Conscious Living

5 Tiny Ways To Make Your Wardrobe More Sustainable That Cost Exactly $0

Hear from our contributing writer, Olivia Muenter, on some of the small ways she makes her wardrobe more sustainable - you’re sure to be inspired to tackle your own!
By Printfresh Staff
May 2022
5 Tiny Ways To Make Your Wardrobe More Sustainable That Cost Exactly $0
5 Tiny Ways To Make Your Wardrobe More Sustainable That Cost Exactly $0

By Contributing Writer & Blogger, Olivia Muenter

I used to think that creating a more sustainable wardrobe meant throwing out everything I own and starting from scratch. Like most people, I’ve accumulated a lot of fast fashion over the years. Even as I’ve gotten older and have been able to invest more money in nicer pieces with more longevity and better fabrics, I still am often left with a closet full of pieces that I don’t wear as much as I should. And I still am as tempted as anyone to purchase super low-priced, trendy items — even if I know that won’t last very long. 

Over time, though, I’ve discovered small habits that make me shop smarter, buy less, and produce less landfill waste (this is where most of your donated clothes end up, after all). I still have a long way to go when it comes to shopping 100% sustainably, but finding habits that I can stick with month after month has changed how I buy (and wear) clothing. Most of all, it’s made me feel better about the clothes I do have. The best part about these changes is that they cost zero dollars!

1. Have A Monthly Closet Clean-Out & Sell Unworn Items 
The single best habit I’ve developed in the past year has been monthly closet clean-outs. Once a month, I assess my dresser and closet for items I’m not wearing. I ask myself why I’m not wearing them: are they ill-fitting? Sentimental? Not my style? Uncomfortable? I make myself consider the last time I wore the item or wanted to wear the item, and whether I’d want to wear it in the future. If I don’t need it, I add it to a pile of items to sell on an app like Poshmark. If I’m unsure, I make a mental note to assess it in next month’s closet cleanout. Selling clothing online is not only a great way to recoup some of the money you spent on the piece originally, but it also ensures that it’s going to someone who is that much more likely to wear it, thus extending its life.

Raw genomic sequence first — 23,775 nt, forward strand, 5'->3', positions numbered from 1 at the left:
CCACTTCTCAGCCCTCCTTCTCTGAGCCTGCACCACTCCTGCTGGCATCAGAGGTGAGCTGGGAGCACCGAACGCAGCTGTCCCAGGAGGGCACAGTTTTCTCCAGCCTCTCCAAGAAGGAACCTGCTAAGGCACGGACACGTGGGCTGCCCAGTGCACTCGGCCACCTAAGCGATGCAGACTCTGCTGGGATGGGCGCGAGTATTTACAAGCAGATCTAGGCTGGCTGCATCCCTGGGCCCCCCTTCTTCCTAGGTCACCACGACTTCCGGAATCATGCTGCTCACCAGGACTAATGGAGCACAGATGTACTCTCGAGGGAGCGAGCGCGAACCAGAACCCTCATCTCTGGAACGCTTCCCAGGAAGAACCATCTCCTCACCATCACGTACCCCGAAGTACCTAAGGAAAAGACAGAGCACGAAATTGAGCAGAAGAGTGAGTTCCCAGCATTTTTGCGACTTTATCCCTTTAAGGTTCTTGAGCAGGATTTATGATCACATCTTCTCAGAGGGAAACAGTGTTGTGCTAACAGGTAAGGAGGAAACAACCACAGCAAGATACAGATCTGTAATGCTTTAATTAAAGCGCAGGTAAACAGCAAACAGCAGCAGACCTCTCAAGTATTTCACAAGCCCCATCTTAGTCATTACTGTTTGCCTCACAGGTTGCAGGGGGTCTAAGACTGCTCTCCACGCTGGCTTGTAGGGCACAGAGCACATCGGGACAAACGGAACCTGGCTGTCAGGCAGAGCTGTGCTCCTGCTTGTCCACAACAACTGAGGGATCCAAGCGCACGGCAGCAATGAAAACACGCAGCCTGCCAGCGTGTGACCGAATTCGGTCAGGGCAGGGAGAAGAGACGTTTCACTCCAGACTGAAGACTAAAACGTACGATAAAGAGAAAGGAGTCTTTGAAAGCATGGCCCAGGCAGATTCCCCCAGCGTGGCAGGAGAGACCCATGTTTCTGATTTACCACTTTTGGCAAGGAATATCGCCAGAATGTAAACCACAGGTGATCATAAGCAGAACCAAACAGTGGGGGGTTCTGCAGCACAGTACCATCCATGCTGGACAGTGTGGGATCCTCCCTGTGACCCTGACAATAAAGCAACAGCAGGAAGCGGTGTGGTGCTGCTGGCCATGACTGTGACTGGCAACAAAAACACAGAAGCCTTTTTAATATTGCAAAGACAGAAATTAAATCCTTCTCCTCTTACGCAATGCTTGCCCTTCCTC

2. Take Notes About What Lasts and What Doesn’t 
What this process has also helped me with (in addition to majorly decluttering my home) is identifying patterns. After just a few months, I was able to tell which brands of clothing I was donating and selling the most, and which I held onto. Now, whenever I’m tempted to shop at a certain store I ask myself how often that brand makes it into my closet clean-outs. If the answer is regularly, then it’s easier for me to not shop there. In other words: I buy less of the things that I only wear once or twice. What’s more, the process makes me think about the quality of items. When you’re constantly taking note of which pieces are falling apart and which have held up over years, it becomes easier to purchase one or two quality pieces instead of dozens of cheaply-made options.